Does this change the game for the dollar? Possibly, as I still believe the long-term dollar trend is up and many currencies technically appeared overbought against the buck.  Over the intermediate-term it seems the game will be about growth and yield again.  And maybe the euro is in the crosshairs again as Fed Chairman Yellen looks stronger, and calls for the European Central to do more, and/or cut rates on the risk of deflation, grow louder.

The US dollar is rocking and rolling, now about an hour after the FOMC announcement.

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REMEMBER: This move is coming at a critical point in time -- a few of the major currencies have coiled up and are ripe for a big move, as I suggested a week ago.

As our Skype exchange noted, Jack's already making moves in his Black Swan Forex (BSFX) trading service. You can join now by selecting a subscription to the right.



Boom: The Aussie delivers profits just as anticipated

Let me recall an urgent question I put forth last Thursday: JPY, GBP, AUD: Big moves coming ...???

Now, if I were going to say I told you so, this is when I would say it.

My chart analysis suggested a big move was possible for the Japanese yen, the British pound, and the Australian dollar. But my indicators had not trigger any trades at the moment. In fact, only today does it look like a trade idea will trigger on the yen.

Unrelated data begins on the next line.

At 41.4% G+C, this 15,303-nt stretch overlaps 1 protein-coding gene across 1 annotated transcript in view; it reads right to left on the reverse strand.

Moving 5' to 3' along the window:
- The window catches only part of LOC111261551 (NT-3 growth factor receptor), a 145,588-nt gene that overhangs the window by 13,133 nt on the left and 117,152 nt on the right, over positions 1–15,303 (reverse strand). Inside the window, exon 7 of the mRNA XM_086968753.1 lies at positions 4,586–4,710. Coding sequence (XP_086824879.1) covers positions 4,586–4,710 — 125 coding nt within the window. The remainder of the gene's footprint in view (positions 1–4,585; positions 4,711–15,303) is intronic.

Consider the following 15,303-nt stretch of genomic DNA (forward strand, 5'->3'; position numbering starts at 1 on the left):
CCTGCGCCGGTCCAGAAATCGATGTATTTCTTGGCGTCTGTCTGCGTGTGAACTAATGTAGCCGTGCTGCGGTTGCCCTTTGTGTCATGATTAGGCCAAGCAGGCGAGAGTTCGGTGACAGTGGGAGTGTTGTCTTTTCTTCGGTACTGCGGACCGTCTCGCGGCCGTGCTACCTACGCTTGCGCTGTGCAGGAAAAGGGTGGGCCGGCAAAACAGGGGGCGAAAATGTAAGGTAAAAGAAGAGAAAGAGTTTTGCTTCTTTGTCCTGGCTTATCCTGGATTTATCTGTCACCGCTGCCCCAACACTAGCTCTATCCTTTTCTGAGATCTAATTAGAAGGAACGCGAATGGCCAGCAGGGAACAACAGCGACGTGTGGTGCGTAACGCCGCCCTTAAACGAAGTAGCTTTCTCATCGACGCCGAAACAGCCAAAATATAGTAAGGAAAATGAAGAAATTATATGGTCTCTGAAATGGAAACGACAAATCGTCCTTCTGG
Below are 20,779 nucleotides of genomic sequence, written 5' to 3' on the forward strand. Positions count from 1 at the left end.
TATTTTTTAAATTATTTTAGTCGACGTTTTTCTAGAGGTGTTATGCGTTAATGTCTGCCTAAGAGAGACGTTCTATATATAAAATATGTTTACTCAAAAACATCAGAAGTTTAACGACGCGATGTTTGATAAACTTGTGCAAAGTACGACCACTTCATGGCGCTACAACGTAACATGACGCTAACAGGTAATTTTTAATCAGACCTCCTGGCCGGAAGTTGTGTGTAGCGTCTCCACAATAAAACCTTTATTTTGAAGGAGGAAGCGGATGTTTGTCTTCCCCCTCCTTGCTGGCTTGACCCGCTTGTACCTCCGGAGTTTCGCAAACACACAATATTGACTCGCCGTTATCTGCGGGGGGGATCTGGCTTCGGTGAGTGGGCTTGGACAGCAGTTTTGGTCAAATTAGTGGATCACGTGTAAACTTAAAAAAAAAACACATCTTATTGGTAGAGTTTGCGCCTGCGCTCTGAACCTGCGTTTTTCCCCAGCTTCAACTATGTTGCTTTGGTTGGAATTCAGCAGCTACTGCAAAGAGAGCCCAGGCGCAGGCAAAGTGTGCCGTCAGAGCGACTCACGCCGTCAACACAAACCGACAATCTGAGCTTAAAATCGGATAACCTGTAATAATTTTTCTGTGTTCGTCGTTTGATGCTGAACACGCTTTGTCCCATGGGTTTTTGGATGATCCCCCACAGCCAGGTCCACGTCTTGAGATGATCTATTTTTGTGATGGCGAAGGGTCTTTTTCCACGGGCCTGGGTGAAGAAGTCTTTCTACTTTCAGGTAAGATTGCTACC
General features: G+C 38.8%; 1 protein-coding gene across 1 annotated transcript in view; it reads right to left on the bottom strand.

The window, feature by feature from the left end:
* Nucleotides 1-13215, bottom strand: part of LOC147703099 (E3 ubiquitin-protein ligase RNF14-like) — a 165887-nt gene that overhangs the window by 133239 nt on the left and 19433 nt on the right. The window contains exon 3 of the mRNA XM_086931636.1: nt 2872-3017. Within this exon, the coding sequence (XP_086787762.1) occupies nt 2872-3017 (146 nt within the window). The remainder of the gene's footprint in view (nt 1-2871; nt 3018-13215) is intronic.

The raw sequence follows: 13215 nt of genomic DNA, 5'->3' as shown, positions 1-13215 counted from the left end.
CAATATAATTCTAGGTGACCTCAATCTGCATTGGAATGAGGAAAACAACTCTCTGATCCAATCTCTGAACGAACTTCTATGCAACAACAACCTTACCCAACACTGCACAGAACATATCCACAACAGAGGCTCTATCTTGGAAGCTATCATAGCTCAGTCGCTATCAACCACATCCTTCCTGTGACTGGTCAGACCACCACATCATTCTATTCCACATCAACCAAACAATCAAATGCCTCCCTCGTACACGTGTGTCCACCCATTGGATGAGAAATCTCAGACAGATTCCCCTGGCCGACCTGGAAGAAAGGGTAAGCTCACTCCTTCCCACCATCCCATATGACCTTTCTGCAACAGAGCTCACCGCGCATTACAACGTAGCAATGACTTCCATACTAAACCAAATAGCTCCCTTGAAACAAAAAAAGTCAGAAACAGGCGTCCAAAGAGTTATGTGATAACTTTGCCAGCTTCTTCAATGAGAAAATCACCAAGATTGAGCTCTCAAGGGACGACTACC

Anyway, that's why I suggested the indicators I use serve better as an early alert system than a precise timing tool.

Also as I suggested, Jack uses indicators that do offer precise timing for trading ideas that can anticipate big movements in currencies.

In fact, his indicators worked perfectly on an Australian dollar trade he issued Thursday (shortly after I wrote to you). The position is still open and is showing gains of around 80 PIPs ($800) per lot of AUD/USD.

Once this trade is closed I'll share with you the chart setup he used to make this trade recommendation.

What's more, he also added a position in GBP/USD this morning. Remember: my indicators still haven't triggered a GBP/USD trade either, but it appears a trade might be triggered as early as tomorrow. Jack, however, is already positioned accordingly.

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You can be -- here's another chance for you to get in now and join others members of Black Swan Forex (BSFX) who receive these trade recommendations in real-time.

Also, the FOMC announcement is tomorrow ... how are you going to trade it?


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JPY, GBP, AUD: Big moves coming ...???

I (JR Crooks) mostly follow the daily charts of currencies. I want to alert you to something I'm seeing ...

Some of the indicators I apply to currency charts -- and all markets, for that matter -- suggest big moves are going to happen soon.